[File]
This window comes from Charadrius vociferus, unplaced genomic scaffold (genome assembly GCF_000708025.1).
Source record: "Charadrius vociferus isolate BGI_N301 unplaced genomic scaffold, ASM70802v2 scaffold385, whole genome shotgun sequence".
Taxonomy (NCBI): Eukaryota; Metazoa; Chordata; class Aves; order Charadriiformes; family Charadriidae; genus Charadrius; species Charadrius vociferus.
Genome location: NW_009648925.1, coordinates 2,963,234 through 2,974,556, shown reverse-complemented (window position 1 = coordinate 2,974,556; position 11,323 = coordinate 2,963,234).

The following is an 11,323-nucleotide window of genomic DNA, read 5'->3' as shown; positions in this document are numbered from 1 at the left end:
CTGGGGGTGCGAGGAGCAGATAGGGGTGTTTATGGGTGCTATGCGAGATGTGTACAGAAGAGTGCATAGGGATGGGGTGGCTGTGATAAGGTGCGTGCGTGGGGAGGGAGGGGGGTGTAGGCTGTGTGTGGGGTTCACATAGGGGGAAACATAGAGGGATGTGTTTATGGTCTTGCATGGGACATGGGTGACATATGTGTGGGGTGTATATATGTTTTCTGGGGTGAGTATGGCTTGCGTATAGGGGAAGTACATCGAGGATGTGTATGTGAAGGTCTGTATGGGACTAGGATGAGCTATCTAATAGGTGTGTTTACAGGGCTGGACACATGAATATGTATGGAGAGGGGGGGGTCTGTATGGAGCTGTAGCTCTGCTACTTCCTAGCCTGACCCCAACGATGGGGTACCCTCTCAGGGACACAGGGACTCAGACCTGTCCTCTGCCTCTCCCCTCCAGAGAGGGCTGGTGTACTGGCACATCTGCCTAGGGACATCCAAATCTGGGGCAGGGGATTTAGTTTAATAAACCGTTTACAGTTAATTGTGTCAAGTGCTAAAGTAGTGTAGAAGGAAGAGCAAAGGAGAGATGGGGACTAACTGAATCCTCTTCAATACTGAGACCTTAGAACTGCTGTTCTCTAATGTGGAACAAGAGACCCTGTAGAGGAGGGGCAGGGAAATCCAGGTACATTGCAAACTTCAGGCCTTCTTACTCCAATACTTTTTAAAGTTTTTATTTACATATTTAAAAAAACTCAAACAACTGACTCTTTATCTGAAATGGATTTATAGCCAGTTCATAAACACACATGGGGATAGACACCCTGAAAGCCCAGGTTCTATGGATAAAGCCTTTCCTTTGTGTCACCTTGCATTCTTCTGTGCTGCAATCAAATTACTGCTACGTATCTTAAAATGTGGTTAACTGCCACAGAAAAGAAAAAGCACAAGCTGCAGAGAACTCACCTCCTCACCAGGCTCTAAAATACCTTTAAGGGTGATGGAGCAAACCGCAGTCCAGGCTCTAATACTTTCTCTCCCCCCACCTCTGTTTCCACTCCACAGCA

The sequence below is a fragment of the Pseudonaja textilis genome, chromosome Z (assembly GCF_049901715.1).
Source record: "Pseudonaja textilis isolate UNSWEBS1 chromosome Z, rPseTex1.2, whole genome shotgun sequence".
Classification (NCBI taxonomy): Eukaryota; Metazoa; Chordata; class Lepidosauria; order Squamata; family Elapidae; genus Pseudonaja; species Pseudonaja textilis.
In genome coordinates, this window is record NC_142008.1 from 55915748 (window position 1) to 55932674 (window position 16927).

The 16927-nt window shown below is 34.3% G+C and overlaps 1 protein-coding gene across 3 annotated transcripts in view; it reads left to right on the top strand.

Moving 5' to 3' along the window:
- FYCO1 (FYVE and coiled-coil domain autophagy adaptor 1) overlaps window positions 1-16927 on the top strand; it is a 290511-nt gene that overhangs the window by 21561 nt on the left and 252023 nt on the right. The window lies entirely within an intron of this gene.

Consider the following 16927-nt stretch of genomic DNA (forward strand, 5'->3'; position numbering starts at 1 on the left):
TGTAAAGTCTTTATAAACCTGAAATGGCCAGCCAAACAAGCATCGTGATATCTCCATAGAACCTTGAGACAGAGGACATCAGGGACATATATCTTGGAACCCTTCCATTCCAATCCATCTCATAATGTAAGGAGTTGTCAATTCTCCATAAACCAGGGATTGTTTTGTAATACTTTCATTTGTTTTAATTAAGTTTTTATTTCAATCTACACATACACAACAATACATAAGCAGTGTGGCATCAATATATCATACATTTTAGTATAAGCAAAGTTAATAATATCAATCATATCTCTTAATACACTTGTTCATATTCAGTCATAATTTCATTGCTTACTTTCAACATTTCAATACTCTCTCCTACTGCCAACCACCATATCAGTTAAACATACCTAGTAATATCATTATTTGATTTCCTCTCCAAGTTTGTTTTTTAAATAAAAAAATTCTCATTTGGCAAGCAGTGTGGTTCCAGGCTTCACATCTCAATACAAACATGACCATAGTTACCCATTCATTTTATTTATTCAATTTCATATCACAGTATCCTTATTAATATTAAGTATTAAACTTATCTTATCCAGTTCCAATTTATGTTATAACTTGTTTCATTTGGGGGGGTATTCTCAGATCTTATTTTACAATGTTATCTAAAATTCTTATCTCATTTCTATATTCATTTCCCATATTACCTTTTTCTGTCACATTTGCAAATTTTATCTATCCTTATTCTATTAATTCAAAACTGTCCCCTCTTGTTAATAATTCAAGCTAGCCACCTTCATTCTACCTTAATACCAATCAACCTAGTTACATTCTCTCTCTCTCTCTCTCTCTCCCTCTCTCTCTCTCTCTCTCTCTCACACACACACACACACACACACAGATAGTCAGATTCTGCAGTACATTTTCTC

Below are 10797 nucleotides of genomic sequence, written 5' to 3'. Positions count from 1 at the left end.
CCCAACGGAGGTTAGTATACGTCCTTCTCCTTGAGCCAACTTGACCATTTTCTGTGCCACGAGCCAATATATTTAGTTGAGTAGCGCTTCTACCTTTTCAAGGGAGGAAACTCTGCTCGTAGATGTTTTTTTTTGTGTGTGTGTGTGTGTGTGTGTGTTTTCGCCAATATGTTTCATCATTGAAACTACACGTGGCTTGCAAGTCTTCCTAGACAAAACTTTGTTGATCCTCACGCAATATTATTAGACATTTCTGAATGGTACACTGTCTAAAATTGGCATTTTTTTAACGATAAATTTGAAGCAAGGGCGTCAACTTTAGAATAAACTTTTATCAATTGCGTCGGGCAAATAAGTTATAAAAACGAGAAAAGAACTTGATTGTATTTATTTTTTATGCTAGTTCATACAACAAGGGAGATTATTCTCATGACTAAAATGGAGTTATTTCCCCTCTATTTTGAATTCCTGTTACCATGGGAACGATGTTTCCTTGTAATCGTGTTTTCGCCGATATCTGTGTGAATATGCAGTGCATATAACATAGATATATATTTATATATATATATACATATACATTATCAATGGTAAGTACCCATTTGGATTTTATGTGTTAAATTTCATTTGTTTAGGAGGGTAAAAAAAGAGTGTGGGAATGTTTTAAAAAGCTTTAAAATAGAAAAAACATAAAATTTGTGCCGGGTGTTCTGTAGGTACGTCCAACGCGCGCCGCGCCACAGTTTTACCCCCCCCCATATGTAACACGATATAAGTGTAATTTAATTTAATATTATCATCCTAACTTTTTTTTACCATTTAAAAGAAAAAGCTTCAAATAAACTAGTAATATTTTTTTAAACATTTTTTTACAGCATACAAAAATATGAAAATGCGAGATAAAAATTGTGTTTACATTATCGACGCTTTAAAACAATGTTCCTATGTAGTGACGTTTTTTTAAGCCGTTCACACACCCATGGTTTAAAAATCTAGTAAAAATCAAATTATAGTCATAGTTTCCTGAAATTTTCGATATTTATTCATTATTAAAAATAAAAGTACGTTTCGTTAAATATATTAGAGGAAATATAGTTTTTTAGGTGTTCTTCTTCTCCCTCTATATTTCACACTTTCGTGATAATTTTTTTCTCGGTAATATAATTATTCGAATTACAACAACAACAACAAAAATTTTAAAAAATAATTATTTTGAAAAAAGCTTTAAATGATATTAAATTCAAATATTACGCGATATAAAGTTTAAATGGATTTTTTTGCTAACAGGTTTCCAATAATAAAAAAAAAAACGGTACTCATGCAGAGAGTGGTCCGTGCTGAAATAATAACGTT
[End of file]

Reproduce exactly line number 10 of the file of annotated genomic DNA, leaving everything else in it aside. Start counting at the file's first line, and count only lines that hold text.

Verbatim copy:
In genome coordinates, this window is record NC_142008.1 from 55915748 (window position 1) to 55932674 (window position 16927).